Pandemic Pivot has been a boon for some small businesses
The pandemic has been tough on small businesses. Nearly two of every three have yet to surpass sales levels reached prior to the COVID-19 breakout, a recent survey showed.
Others, however, absorbed the initial jolt, adapted to market needs and found new growth.
Business owner Hermes Ortiz, who specializes in signs and banners, embroidery and engraving, pivoted to customized face masks and bilingual signs for his Hispanic customers, including restaurants and transport companies.
“You’re looking for what the community needs in this moment,’’ says Ortiz of his Brooklyn business. “In the pandemic, the community needed facemasks and signs in two languages, Spanish and English, so that’s what I do.”
The headwinds that soon followed the start of the pandemic in 2020 – temporary shutdowns, pandemic protocols, balky supply chains, inflation, and a labor crunch – have roiled small businesses in the three years since, said Michael Goldberg, an associate professor in the Weatherhead School of Management, Case Western Reserve University.
“The abruptness of the pandemic caused all sorts of challenges for small business owners and entrepreneurs,’’ Goldberg said. “The normal way of doing business went away.”
Billions of dollars distributed by the U.S. Small Business Administration’s Paycheck Protection Program helped thousands of small businesses weather the pandemic. But as of January, only 36% of small businesses reported being back to or beyond pre-pandemic sales levels, according to a survey by the National Federation of Independent Business, a trade group for small businesses.
Business owners had to get creative in response to the pandemic, Goldberg said. That could mean a new product or service, or a greater and more strategic use of technology and online platforms. Every approach was different.
Cranking out masks
In early 2020, Ortiz and his wife Jeannette had moved their growing business, Ortiz Art Drafts Designs, from a Hispanic business incubator on Cleveland’s near West Side to a suburban Brooklyn storefront.
They added an expensive laser engraver, too, expanding their ability to answer the promotional and marketing needs of Cleveland’s Hispanic community. The Puerto Rican couple had started their business in 2016 with embroidery services. Sales expanded as word of their quality work spread through the Hispanic community.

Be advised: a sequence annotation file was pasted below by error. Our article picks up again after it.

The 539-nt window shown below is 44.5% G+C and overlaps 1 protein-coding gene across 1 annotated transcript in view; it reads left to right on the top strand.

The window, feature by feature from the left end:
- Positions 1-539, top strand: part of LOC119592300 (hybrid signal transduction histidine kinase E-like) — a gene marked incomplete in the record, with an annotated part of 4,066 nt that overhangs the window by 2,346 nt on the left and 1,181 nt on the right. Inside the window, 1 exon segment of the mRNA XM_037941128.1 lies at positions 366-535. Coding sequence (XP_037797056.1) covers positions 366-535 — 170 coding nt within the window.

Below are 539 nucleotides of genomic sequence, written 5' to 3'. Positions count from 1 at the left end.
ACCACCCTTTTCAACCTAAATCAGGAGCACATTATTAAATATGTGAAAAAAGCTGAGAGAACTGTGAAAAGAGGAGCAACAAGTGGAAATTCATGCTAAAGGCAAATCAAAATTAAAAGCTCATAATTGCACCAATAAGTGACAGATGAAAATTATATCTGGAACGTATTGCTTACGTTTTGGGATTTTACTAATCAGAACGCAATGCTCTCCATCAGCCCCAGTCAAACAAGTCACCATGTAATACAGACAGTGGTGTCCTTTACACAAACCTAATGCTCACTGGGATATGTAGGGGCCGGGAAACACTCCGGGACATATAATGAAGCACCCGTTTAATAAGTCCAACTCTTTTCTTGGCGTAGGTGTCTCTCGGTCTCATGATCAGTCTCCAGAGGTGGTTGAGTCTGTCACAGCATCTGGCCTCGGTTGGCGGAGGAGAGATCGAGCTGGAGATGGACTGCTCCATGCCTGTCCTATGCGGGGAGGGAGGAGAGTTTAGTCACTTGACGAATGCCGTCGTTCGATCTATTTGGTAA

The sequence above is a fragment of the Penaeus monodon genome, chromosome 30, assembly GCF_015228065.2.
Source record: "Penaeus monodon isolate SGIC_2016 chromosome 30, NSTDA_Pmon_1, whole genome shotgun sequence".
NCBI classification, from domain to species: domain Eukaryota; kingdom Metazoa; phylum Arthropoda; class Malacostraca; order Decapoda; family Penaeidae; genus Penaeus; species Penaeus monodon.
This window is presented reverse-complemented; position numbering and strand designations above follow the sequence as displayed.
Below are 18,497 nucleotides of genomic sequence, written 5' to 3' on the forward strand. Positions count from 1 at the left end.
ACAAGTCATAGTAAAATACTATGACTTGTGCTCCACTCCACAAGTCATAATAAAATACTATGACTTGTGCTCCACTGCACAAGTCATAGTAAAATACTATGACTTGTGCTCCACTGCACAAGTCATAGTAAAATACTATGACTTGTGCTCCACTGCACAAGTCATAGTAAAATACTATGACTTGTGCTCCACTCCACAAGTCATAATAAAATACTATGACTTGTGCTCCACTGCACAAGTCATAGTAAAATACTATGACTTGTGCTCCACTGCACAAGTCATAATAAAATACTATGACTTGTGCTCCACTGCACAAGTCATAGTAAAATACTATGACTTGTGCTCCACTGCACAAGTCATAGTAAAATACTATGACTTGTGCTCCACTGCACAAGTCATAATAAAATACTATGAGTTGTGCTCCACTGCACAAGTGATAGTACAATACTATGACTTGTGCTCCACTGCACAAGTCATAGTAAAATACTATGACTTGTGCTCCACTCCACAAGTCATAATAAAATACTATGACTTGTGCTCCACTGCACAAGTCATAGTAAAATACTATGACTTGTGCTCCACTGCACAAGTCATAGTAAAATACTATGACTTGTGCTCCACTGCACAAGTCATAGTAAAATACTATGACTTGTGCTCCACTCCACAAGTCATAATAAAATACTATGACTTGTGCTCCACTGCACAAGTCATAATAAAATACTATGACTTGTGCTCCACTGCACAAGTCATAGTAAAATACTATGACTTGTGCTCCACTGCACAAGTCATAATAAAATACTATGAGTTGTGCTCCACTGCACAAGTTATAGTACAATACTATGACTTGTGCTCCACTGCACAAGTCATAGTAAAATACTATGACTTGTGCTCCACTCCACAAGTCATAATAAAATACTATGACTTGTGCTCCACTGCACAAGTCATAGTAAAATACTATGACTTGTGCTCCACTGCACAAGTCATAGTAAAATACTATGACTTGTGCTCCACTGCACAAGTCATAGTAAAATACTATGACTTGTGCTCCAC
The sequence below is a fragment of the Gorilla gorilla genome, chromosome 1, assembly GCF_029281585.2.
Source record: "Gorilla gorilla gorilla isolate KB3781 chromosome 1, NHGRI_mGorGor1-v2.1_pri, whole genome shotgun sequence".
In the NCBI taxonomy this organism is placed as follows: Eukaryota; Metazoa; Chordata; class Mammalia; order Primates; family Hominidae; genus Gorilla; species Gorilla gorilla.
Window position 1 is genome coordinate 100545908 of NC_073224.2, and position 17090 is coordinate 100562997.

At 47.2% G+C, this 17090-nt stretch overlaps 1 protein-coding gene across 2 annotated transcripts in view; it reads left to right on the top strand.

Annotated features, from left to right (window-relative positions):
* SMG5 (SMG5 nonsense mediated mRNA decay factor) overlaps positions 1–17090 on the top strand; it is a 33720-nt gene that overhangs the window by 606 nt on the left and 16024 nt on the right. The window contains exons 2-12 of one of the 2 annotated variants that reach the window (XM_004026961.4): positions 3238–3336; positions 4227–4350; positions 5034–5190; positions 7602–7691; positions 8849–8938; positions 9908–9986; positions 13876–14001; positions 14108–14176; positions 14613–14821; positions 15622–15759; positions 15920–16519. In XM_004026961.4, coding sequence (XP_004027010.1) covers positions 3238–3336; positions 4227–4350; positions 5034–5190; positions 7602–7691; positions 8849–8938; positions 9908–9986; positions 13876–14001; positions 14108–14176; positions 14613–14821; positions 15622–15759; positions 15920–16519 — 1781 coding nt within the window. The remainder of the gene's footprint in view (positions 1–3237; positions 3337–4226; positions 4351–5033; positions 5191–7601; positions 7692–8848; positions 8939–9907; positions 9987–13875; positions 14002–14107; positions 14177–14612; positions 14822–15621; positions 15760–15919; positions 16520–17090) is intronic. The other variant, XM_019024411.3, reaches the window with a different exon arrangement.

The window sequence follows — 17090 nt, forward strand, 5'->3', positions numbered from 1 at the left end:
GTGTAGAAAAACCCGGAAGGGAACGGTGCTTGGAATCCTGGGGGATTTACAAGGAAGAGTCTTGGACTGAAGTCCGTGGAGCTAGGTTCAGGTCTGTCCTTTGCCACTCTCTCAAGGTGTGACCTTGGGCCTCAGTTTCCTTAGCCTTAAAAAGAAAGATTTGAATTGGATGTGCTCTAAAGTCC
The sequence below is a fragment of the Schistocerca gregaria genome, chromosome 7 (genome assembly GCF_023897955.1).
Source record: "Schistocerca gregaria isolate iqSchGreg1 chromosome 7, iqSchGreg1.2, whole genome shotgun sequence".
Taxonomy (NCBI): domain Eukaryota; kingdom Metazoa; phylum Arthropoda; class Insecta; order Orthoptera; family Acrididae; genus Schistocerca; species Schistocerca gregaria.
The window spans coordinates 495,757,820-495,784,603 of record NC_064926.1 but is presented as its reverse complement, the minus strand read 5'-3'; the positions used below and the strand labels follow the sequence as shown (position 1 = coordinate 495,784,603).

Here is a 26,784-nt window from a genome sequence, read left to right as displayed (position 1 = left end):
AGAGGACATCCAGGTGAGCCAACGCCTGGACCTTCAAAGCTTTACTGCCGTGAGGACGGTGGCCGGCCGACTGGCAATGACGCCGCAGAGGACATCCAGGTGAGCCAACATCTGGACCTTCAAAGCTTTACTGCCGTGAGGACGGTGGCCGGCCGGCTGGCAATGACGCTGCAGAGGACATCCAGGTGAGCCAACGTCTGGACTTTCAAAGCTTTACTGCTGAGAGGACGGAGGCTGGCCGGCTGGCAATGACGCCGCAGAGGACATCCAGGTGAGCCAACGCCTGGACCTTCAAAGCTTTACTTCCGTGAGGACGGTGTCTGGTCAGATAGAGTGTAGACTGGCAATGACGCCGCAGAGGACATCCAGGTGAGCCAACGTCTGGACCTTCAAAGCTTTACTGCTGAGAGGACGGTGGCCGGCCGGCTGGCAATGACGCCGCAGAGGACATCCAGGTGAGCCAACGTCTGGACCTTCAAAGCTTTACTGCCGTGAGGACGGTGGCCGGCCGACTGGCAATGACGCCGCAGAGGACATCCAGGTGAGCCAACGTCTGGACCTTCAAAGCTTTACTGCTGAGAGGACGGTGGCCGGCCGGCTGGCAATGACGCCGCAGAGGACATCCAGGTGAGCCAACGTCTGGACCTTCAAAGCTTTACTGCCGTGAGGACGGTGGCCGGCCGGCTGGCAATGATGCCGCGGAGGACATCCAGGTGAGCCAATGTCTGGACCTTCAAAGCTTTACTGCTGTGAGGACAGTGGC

When the pandemic hit in March 2020, customers hit the brakes.
“I talked to my wife and said, ‘Oh my God, what’s going on? What’s the next step?’ ” Ortiz said. “She said maybe we can do face masks. And that’s what we did – personalized, with the company logo or other information on the masks.”
They cranked them out, peaking at several hundred per day. That generated vital revenue for nearly two years. Restaurants also began calling for window signs and floor decals, in Spanish and English, listing business hours, directions for safely picking up food orders and other pandemic-related information.
The pandemic-fueled demand for more truck deliveries had new, independent drivers requesting signage for their trucks, a niche business that surprised them. Soon, all kinds of Hispanic businesses using cars and trucks were calling Ortiz. He would design a company logo, if needed, print out the vinyl decal, and apply it to the vehicle. Ortiz, of course, could handle the companies’ other promotional needs, including business cards, embroidered shirts and uniforms, digitally printed apparel and engraved mugs and plaques.
“It’s organic and you’re just responding to your customers’ needs,’’ Ortiz said.
These days, his company has three full-time employees and one part-timer. Using the drafting and design skills he learned in Puerto Rico, Ortiz is also building an architectural design business. He admits that his ambition can outstrip what’s practical. He writes all of his business ideas in a journal.
“My vision is crazy,” Ortiz said. “I look forward to everything. Customers come in and tell me about other guys doing something that looks like a great opportunity. And I am writing it all down in my book.”
Last year, Ortiz took part in a business accelerator program run by JumpStart Inc., the Cleveland-based venture development organization. It was especially valuable for financial planning, business analysis and marketing, Ortiz said. He likes building his business knowledge and passing it along. He said more and more small business owners are calling or asking for his advice at the store.
The Ortiz company’s resilience was tested recently. A drunk driver smashed through their storefront and damaged a printer and other equipment in late January. Losing the storefront has put a crimp in his business, but repairs and a grand reopening in the coming months should help it recover, Ortiz said.
Sea moss and social media
In January 2020, Mary Johnson and her healthy foods-and-wellness business, Vitiman Kandie, opened a grab-and-go shop in the GlenVillage business incubator in Cleveland’s Glenville neighborhood. She already had a spot in the former Richmond Town Square mall in Richmond Heights.
Operating two cafes culminated years of immersing herself in fitness, veganism and herbs. Johnson had lost 100 pounds and had turned preparing healthy meals, juices and smoothies into a small business. Many of her products feature sea moss, which has benefits for the heart and digestion. Friends dubbed her the “The Big Boss of Sea Moss.’’
When the pandemic hit in March 2020, the Richmond Mall spot – generating a majority of her income – closed and never reopened. (The troubled mall closed later in 2020.) The GlenVillage spot remained open, but, like a lot of food-service locations, got squeezed by pandemic protocols. Vitiman Kandie shrunk, from 10 employees to three.
“I had to take all of the things that I was doing and just get kind of super creative,’’ Johnson said.